Physical distancing is currently required by the province for any religious groups’ indoor activities. When we do return to gathering in person, if distancing requirements are still in effect, seats will be arranged to comply with spacing requirements. A sign-up system may be used to comply with occupancy limits and ensure equitable access to services in the sanctuary for those who wish to attend in person.
Yes. If all participants in a small group or committee are completely comfortable meeting, they may do so, as long as the group adheres with current public health guidelines, which, for now, would include masking if meeting indoors. Presently, these meetings cannot be held in our building, as we lack the custodial staff to support onsite activities.
Humming is fine. We do not know when we will be able to safely resume singing during in-person services. Decisions about choir rehearsals and singing in worship will adhere to public health guidance, under the recommendations of our Congregational Safety Advisory Council.
We are a multi-generational community, with members and friends covering the full lifespan. At present, children under 12 are not able to be vaccinated. We also have a wide spectrum of health conditions that mean many in our community are vulnerable to exposure to the coronavirus. As Unitarians, we deeply value inclusion and equity. At this point, with many in our congregation at potential risk, we are choosing—as is the case for many if not most UU congregations in Canada and the U.S.—to stay online in order to include in our activities as many members of our community as we can.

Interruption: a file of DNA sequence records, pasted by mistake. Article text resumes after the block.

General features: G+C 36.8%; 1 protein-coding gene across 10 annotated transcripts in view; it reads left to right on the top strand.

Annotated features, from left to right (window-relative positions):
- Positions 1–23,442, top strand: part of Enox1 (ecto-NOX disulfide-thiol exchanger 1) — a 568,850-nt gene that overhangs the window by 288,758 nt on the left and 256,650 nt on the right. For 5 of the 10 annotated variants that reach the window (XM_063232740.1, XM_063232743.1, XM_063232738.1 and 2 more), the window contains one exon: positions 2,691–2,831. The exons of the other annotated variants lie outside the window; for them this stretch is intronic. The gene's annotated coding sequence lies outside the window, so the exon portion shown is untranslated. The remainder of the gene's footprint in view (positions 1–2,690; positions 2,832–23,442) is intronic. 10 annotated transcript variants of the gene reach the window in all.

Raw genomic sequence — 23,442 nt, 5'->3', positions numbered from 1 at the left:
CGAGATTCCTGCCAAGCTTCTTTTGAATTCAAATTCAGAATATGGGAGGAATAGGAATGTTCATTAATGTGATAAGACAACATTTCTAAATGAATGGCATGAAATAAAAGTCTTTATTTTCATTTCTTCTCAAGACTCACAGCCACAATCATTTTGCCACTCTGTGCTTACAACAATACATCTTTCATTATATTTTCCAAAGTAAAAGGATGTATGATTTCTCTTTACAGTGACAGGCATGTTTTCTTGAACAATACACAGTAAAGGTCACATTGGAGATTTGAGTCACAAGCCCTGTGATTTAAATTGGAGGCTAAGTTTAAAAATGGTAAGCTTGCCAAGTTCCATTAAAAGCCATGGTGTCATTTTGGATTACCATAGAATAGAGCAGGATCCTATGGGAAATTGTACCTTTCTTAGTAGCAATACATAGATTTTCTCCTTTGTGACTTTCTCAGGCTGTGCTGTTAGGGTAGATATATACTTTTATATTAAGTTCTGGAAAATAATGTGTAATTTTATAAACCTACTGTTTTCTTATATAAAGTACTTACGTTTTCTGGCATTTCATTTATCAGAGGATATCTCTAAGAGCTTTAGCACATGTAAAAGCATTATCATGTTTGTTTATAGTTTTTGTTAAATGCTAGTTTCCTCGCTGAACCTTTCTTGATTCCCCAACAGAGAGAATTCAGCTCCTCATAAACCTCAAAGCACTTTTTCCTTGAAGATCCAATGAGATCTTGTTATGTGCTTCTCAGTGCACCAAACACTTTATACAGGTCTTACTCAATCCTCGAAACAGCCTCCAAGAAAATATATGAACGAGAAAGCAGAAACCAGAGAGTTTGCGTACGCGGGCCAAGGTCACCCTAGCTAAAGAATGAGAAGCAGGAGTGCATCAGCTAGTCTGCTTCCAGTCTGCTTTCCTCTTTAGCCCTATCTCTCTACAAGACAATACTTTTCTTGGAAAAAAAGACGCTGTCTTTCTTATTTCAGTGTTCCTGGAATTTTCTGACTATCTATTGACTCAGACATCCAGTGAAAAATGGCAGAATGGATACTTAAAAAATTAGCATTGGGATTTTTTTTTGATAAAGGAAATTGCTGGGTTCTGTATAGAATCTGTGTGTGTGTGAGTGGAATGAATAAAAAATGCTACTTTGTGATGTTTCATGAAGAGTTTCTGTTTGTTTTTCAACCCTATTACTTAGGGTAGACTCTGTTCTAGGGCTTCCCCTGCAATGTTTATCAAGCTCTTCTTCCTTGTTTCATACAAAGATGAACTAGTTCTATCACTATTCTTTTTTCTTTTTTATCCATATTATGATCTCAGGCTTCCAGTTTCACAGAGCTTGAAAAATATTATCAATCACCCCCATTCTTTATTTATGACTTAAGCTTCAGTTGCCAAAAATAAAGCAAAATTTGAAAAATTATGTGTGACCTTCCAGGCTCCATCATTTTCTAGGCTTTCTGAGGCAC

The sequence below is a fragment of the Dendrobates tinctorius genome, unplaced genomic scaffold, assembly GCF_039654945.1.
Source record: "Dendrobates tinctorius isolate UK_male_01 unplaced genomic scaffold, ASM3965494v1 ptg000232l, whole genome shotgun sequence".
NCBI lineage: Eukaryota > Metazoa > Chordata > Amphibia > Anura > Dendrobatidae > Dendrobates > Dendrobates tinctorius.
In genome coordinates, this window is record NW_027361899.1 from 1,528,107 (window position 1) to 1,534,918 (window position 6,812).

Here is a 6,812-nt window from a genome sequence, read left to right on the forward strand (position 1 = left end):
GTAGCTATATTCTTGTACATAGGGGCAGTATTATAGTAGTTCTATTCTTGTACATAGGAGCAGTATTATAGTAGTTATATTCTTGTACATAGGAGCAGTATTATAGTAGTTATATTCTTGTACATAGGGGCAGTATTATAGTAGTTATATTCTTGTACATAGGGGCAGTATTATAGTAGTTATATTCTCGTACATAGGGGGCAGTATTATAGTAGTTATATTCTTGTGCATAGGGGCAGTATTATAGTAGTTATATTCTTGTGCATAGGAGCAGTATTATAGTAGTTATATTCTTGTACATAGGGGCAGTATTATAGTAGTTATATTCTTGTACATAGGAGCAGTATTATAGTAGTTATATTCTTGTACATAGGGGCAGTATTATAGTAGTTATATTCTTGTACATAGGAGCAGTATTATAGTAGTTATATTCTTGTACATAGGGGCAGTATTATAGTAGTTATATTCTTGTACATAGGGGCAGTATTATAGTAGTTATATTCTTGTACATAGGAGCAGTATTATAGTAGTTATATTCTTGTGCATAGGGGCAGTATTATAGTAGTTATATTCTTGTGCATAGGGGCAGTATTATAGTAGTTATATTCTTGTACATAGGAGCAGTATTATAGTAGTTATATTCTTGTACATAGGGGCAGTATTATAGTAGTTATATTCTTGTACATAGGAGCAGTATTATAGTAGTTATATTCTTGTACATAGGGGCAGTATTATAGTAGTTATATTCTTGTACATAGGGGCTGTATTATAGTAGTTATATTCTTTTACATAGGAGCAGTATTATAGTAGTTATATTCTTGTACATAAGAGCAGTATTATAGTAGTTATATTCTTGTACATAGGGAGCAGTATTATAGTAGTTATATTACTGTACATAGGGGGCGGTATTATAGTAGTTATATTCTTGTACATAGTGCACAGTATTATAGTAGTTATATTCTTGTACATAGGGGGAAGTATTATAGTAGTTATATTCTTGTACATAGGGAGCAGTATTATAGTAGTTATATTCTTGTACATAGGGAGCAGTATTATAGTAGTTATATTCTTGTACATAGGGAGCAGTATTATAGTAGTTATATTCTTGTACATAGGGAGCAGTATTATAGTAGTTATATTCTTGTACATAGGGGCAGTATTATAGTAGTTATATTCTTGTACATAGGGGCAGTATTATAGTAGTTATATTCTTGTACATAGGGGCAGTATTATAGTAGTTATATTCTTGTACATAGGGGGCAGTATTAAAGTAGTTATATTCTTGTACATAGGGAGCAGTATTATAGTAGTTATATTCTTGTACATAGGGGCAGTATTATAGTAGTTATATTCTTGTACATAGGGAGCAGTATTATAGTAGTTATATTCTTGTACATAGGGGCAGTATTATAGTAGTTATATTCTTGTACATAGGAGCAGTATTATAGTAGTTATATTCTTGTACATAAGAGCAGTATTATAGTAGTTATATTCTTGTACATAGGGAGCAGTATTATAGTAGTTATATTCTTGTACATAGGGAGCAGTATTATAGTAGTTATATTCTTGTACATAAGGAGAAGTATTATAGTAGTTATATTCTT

Even over summer 2021, new evidence emerged that the Delta variant is more easily transmissible. And it was also over summer 2021 that the Delta variant came to be the predominant variant in Ontario. There is also emerging evidence that fully vaccinated people can experience breakthrough infection (with or without apparent symptoms) and can also transmit the virus to other persons if exposed after being fully vaccinated. These are rare events and the risk of infection and transmission are greatly reduced through vaccination but, unfortunately, these risks remain. As a result, there is a renewed emphasis on not abandoning social distancing, masking, limits on sizes of gatherings and other measures to prevent transmission on top of continued promotion of vaccination.
The Board of Trustees, with guidance from our Congregational Safety Advisory Council and in consultation with our staff, has monitored and will continue to evaluate changing conditions on a regular basis, using available public health metrics and recommended practices for congregations from the Canadian Unitarian Council and the Unitarian Universalist Association.
Among the many resources we are consulting, we have found these to be especially helpful: From Public Health Ontario From US Centers for Disease Control (CDC):